This combined with a few other changes in industry trends and certifications, along with our quest to always put out courses to give you the job-ready skills needed to succeed in this ever-changing technology landscape, has caused the following adjustments in the course release schedule. Here is what the rest of 2016 looks like, broken down by quarter:
- Excel 2016
- Word 2016
- PowerPoint 2016
- IC3 Spark – You will hear plenty about this course in the coming weeks
- Cisco ICND Part 1 (Version 3) for exam 100-105.
- Microsoft Technology Associate (MTA) HTML5 Application Development Fundamentals (for exam 98-375)
- MTA Cloud Fundamentals (for exam 98-369)
- Cisco IINS (as detailed above)
- Cisco ICND Part 2 (Version 3) for exam 200-105
- Adobe Certified Associate Test Prep series for the Creative Cloud 2015 versions of Illustrator, Dreamweaver, and InDesign
- Outlook 2016
- Access 2016
Now, you may wonder “Where did the big new programming track go?” The programming track will be the big series we roll out early in 2017. Microsoft, as a matter of fact, is revamping their programming certification track. As they complete that process, we will pick that up and bring you a fun, interactive, and world-class programming track where you will learn by doing.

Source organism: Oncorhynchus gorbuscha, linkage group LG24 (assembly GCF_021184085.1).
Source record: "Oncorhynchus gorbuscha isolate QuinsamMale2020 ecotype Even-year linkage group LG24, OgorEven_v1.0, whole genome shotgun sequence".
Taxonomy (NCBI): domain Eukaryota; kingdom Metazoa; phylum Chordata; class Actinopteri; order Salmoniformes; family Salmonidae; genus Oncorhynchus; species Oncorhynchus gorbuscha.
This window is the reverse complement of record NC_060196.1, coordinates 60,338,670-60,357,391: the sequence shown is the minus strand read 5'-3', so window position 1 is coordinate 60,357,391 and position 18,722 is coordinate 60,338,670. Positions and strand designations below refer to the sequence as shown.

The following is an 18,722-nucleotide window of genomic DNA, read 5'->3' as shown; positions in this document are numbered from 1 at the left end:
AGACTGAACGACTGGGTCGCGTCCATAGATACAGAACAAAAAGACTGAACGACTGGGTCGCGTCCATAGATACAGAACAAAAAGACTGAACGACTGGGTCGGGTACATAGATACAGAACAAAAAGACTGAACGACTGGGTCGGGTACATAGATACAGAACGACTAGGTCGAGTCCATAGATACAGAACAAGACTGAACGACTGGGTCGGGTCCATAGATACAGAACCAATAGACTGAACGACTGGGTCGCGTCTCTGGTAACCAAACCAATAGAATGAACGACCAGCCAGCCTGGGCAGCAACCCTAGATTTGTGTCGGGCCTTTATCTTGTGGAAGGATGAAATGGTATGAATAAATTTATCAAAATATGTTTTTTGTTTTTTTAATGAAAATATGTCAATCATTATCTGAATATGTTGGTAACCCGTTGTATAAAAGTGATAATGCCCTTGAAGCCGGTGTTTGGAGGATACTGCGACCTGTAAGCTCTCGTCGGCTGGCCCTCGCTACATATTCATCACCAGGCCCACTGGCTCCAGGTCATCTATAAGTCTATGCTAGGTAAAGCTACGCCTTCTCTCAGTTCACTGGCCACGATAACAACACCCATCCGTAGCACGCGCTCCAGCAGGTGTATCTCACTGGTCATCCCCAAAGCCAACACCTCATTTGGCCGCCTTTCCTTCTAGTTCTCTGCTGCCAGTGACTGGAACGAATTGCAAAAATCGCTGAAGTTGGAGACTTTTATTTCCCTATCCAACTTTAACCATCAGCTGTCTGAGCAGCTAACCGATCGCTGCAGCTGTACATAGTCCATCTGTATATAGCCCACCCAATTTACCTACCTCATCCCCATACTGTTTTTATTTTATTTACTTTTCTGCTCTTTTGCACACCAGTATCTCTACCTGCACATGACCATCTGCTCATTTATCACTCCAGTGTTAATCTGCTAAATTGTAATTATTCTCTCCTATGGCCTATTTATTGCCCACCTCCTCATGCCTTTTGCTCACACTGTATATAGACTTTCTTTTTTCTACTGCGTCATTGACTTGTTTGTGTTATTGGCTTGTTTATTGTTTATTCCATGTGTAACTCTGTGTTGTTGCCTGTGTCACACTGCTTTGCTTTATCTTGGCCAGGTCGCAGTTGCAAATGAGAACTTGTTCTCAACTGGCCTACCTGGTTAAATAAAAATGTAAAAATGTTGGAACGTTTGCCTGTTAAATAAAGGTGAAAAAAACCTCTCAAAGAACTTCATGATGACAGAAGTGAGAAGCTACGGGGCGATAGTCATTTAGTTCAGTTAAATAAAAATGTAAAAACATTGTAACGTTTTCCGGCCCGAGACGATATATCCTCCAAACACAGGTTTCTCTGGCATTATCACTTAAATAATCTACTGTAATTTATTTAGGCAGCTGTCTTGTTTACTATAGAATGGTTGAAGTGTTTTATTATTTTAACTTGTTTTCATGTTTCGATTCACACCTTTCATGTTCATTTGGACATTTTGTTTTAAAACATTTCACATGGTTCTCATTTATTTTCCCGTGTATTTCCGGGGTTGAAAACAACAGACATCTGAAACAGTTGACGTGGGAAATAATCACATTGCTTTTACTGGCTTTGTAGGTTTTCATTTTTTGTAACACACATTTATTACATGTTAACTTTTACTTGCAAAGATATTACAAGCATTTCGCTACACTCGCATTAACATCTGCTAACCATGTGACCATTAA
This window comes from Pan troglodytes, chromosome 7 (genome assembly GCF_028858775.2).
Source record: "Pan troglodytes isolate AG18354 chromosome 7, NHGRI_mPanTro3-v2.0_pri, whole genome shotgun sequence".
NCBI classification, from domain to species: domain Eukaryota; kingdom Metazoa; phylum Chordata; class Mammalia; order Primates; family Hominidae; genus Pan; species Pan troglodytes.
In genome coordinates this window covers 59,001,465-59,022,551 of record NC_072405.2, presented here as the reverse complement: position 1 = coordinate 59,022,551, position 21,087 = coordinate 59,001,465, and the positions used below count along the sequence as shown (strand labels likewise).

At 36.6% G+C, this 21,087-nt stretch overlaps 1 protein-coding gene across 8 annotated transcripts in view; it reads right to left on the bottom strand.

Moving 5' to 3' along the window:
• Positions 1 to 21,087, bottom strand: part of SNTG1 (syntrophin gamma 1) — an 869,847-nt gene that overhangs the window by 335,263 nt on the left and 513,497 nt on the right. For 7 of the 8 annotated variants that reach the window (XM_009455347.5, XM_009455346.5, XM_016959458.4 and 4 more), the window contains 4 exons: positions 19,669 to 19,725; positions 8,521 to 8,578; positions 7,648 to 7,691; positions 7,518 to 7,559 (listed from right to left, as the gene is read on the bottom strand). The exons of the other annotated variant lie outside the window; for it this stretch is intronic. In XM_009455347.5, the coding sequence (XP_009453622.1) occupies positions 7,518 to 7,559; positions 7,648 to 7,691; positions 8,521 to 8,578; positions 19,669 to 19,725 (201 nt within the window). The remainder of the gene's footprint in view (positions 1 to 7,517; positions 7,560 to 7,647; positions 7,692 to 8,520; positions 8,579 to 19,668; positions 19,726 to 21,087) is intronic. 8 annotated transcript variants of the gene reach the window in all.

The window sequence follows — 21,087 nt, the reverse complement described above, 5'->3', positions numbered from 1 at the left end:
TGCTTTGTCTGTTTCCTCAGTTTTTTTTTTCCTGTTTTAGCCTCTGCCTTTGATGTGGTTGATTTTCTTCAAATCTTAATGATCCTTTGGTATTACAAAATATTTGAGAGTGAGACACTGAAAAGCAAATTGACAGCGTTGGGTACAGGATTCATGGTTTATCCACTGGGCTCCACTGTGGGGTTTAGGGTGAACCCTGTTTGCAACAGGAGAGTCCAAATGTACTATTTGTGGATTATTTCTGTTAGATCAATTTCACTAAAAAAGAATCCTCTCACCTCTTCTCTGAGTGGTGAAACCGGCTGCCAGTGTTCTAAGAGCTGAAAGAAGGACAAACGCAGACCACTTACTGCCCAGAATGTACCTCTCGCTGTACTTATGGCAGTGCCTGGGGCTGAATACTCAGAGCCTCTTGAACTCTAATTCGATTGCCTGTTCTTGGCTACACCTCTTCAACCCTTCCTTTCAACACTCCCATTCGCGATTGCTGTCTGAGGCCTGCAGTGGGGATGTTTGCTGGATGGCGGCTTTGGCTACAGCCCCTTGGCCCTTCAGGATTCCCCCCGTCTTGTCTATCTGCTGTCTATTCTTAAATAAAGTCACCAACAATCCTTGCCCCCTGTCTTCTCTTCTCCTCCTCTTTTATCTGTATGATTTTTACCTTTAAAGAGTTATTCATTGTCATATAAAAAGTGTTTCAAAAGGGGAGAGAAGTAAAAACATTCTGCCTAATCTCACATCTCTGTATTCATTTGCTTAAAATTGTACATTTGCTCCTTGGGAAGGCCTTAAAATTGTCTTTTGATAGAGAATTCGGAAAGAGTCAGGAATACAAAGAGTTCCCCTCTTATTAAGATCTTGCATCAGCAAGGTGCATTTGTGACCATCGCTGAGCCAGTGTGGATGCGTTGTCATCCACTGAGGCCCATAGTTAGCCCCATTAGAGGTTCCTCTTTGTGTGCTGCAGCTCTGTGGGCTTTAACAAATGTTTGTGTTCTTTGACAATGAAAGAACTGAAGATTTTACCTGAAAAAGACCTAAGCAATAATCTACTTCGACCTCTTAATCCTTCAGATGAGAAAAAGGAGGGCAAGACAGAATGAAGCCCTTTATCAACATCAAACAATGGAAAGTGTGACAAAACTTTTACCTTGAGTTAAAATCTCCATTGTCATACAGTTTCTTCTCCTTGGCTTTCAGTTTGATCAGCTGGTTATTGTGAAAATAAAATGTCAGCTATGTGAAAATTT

You can always stay updated on the latest detailed course release schedule here:
Here’s a story for you all: While trying to hustle out of the house yesterday to get to work and continue filming our upcoming PowerPoint 2016 course, I got an email message from a coworker asking me “are we up to speed on the upcoming CCENT and CCNA changes?” My first reaction was “Am I…what? What changes?”
Understand that, as the LearnKey Senior Instructor, one of my duties is to scan the Microsoft, CompTIA, and Cisco websites for exam changes (and I do this every week to 10 days). In fact, I was just on the Cisco website last week. I must have been in between scans because, sure enough, I went to the Cisco website, and, there they were, announcements on new exams, and, more importantly, retirement dates for current Cisco exams.
So, after some further investigation, here is what we discovered: First, no Cisco certifications are changing. But, several exams are indeed being replaced. Here is the story, in a nutshell:
Interconnecting Cisco Network Devices (ICND) Part 1: The current exam is exam 100-101. The new exam is exam 100-105 (and yes, it is out there). The last day to test on exam 100-101 is August 20, 2016.
Interconnecting Cisco Network Devices (ICND) Part 2: The current exam is exam 200-101. The new exam is exam 200-105 (and yes, it is out there, too). The last day to test on exam 200-101 is September 24, 2016.